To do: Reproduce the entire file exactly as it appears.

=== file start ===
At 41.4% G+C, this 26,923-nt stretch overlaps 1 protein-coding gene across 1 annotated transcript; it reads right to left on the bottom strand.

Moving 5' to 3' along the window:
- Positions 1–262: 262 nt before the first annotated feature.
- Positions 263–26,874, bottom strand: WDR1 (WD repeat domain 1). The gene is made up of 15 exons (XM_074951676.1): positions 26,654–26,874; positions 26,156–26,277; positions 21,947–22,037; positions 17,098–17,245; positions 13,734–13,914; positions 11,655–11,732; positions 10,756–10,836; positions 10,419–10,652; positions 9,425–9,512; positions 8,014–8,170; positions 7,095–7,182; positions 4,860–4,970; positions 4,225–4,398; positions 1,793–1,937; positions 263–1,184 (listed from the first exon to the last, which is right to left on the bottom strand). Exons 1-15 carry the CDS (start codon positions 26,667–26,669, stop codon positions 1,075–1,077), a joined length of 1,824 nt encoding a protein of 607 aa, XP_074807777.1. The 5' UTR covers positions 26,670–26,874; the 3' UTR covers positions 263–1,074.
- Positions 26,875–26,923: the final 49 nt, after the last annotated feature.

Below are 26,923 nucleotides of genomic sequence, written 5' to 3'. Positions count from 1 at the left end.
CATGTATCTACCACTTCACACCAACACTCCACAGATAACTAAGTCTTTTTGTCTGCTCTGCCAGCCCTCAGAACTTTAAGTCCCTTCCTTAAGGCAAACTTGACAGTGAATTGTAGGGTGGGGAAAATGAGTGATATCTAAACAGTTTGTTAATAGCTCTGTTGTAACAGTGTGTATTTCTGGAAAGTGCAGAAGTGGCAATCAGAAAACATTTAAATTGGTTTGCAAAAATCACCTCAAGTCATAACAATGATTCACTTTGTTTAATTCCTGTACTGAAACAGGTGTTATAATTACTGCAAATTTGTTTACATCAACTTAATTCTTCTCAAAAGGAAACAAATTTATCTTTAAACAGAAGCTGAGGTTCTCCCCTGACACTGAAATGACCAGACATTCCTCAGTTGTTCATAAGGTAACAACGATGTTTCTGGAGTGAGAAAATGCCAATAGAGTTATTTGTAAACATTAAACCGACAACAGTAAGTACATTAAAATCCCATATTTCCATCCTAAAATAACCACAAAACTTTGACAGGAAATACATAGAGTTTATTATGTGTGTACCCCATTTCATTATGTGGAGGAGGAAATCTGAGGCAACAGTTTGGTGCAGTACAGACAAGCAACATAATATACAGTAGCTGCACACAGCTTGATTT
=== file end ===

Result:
At 41.4% G+C, this 26,923-nt stretch overlaps 1 protein-coding gene across 1 annotated transcript; it reads right to left on the bottom strand.

Moving 5' to 3' along the window:
- Positions 1–262: 262 nt before the first annotated feature.
- Positions 263–26,874, bottom strand: WDR1 (WD repeat domain 1). The gene is made up of 15 exons (XM_074951676.1): positions 26,654–26,874; positions 26,156–26,277; positions 21,947–22,037; positions 17,098–17,245; positions 13,734–13,914; positions 11,655–11,732; positions 10,756–10,836; positions 10,419–10,652; positions 9,425–9,512; positions 8,014–8,170; positions 7,095–7,182; positions 4,860–4,970; positions 4,225–4,398; positions 1,793–1,937; positions 263–1,184 (listed from the first exon to the last, which is right to left on the bottom strand). Exons 1-15 carry the CDS (start codon positions 26,667–26,669, stop codon positions 1,075–1,077), a joined length of 1,824 nt encoding a protein of 607 aa, XP_074807777.1. The 5' UTR covers positions 26,670–26,874; the 3' UTR covers positions 263–1,074.
- Positions 26,875–26,923: the final 49 nt, after the last annotated feature.

Below are 26,923 nucleotides of genomic sequence, written 5' to 3'. Positions count from 1 at the left end.
CATGTATCTACCACTTCACACCAACACTCCACAGATAACTAAGTCTTTTTGTCTGCTCTGCCAGCCCTCAGAACTTTAAGTCCCTTCCTTAAGGCAAACTTGACAGTGAATTGTAGGGTGGGGAAAATGAGTGATATCTAAACAGTTTGTTAATAGCTCTGTTGTAACAGTGTGTATTTCTGGAAAGTGCAGAAGTGGCAATCAGAAAACATTTAAATTGGTTTGCAAAAATCACCTCAAGTCATAACAATGATTCACTTTGTTTAATTCCTGTACTGAAACAGGTGTTATAATTACTGCAAATTTGTTTACATCAACTTAATTCTTCTCAAAAGGAAACAAATTTATCTTTAAACAGAAGCTGAGGTTCTCCCCTGACACTGAAATGACCAGACATTCCTCAGTTGTTCATAAGGTAACAACGATGTTTCTGGAGTGAGAAAATGCCAATAGAGTTATTTGTAAACATTAAACCGACAACAGTAAGTACATTAAAATCCCATATTTCCATCCTAAAATAACCACAAAACTTTGACAGGAAATACATAGAGTTTATTATGTGTGTACCCCATTTCATTATGTGGAGGAGGAAATCTGAGGCAACAGTTTGGTGCAGTACAGACAAGCAACATAATATACAGTAGCTGCACACAGCTTGATTT